12. 2x 20kΩ res.
  13. 300-500Ω resistor
  14. Banana jacks for power connections
  15. Assorted wiring and connectors. I use these is for simple power connections and and jumper wires for board wiring so I take it apart if I want.

Schematic

Audio Spectrum Visualizer Schematic

Assembly

LED Matrix

How you make your LED matrix is totally up to you, what your willing to spend and how creative you want to make it. I kept my low cost and lightweight by using two 12″x 16″ painting canvases that I had lying around, painted them black, used chopsticks and glue to stick them together (for a final size of 24″x 16″) and glued my LEDs to it. Not glamorous but you can’t really notice it as the LEDs are so bright.

Painting the canvas black

 

Fixing two canvases together using chopsticks and hot glue like a professional.
LEDs glued and wired in 30×8 matrix to canvas

The WS2182Bs serially interfaced, so when wiring strings make sure you look at the arrow direction on the strip. Also don’t forget the series 300-500Ω resistor on the data line to prevent voltage spikes from damaging it.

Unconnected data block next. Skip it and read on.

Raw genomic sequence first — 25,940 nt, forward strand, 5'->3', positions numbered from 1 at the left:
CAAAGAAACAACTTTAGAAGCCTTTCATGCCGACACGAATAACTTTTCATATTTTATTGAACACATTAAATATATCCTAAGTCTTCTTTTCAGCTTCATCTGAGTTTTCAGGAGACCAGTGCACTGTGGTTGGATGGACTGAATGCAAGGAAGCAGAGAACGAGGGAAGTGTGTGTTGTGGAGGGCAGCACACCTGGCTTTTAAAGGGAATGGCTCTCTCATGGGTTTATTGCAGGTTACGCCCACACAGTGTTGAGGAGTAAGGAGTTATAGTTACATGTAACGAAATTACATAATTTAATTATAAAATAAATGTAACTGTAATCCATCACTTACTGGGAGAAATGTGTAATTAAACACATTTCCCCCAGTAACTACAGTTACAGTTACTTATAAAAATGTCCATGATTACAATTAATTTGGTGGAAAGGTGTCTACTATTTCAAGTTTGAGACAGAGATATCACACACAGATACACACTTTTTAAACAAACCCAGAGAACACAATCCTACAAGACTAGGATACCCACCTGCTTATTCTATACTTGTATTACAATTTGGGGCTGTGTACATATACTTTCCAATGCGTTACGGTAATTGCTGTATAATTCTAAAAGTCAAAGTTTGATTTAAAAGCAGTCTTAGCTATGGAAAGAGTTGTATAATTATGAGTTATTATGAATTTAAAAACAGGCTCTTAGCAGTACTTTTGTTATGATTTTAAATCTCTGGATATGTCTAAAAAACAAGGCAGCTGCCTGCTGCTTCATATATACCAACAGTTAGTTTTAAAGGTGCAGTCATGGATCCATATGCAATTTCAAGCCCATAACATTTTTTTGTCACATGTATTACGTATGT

LED Matrix connections

You’ll also want to distribute power and GND connections across the LED string, rather than have only a single power and GND connection on one end. When you have the LEDs at higher brightness this will ensure each LED gets enough power (you can most notice this by turning up the brightness with all LEDs white, you’ll notice some won’t be white but more yellow/orange.)

Matrix Controller and Power

First, I cut most of the wiring out of the ATX PSU and added a switch to turn it and off, there plenty of articles online on how to do this, but typically you switch a certain wire to GND to turn it on. Then I add an LED and resistor to one of the voltage rails to indicate power on.

Inside of front panel (not final so not all connections shown)

Using the cover of the ATX PSU I then drilled holes and added the appropriate external connections. These included power indicator LED, power switch, potentiometer (for brightness control), rotary encoder (for feature selection), a couple 5V and GND connections (using the banana jacks) and the jumper wires. The jumper wires were used for:

  • RESET, RX, TX for programming the Arduino. Rather than drilling extra holes for these I routed these jumper wires out of the cooling slits on the side of the ATX PSU.
  • 5V, GND, DAC out for the MCP4725 DAC module